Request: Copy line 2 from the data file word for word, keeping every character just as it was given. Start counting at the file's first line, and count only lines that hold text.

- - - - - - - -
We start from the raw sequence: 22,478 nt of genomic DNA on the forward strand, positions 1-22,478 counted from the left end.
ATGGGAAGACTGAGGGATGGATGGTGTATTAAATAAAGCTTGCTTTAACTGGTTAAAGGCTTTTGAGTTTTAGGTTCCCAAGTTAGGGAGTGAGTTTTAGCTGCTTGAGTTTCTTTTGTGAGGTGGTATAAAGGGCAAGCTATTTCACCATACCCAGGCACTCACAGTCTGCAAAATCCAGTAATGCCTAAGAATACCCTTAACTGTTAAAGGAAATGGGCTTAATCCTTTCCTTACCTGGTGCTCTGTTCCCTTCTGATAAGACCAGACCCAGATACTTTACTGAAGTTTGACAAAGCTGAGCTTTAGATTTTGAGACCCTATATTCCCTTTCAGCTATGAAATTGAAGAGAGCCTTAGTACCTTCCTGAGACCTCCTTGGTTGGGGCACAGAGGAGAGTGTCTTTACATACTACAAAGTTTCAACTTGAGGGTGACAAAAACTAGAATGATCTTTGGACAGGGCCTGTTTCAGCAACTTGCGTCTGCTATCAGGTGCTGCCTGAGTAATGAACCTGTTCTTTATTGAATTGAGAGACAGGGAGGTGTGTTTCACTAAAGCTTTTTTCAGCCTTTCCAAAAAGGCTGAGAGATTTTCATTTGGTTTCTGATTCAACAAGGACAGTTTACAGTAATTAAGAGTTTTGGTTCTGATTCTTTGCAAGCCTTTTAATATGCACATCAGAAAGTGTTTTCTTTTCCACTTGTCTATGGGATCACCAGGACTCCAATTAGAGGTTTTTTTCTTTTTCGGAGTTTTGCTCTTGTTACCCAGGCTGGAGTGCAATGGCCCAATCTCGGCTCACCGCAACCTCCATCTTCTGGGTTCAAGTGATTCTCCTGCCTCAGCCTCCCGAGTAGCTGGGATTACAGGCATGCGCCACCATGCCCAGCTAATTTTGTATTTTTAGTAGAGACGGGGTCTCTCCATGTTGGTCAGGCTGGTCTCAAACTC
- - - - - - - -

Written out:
ATGGGAAGACTGAGGGATGGATGGTGTATTAAATAAAGCTTGCTTTAACTGGTTAAAGGCTTTTGAGTTTTAGGTTCCCAAGTTAGGGAGTGAGTTTTAGCTGCTTGAGTTTCTTTTGTGAGGTGGTATAAAGGGCAAGCTATTTCACCATACCCAGGCACTCACAGTCTGCAAAATCCAGTAATGCCTAAGAATACCCTTAACTGTTAAAGGAAATGGGCTTAATCCTTTCCTTACCTGGTGCTCTGTTCCCTTCTGATAAGACCAGACCCAGATACTTTACTGAAGTTTGACAAAGCTGAGCTTTAGATTTTGAGACCCTATATTCCCTTTCAGCTATGAAATTGAAGAGAGCCTTAGTACCTTCCTGAGACCTCCTTGGTTGGGGCACAGAGGAGAGTGTCTTTACATACTACAAAGTTTCAACTTGAGGGTGACAAAAACTAGAATGATCTTTGGACAGGGCCTGTTTCAGCAACTTGCGTCTGCTATCAGGTGCTGCCTGAGTAATGAACCTGTTCTTTATTGAATTGAGAGACAGGGAGGTGTGTTTCACTAAAGCTTTTTTCAGCCTTTCCAAAAAGGCTGAGAGATTTTCATTTGGTTTCTGATTCAACAAGGACAGTTTACAGTAATTAAGAGTTTTGGTTCTGATTCTTTGCAAGCCTTTTAATATGCACATCAGAAAGTGTTTTCTTTTCCACTTGTCTATGGGATCACCAGGACTCCAATTAGAGGTTTTTTTCTTTTTCGGAGTTTTGCTCTTGTTACCCAGGCTGGAGTGCAATGGCCCAATCTCGGCTCACCGCAACCTCCATCTTCTGGGTTCAAGTGATTCTCCTGCCTCAGCCTCCCGAGTAGCTGGGATTACAGGCATGCGCCACCATGCCCAGCTAATTTTGTATTTTTAGTAGAGACGGGGTCTCTCCATGTTGGTCAGGCTGGTCTCAAACTC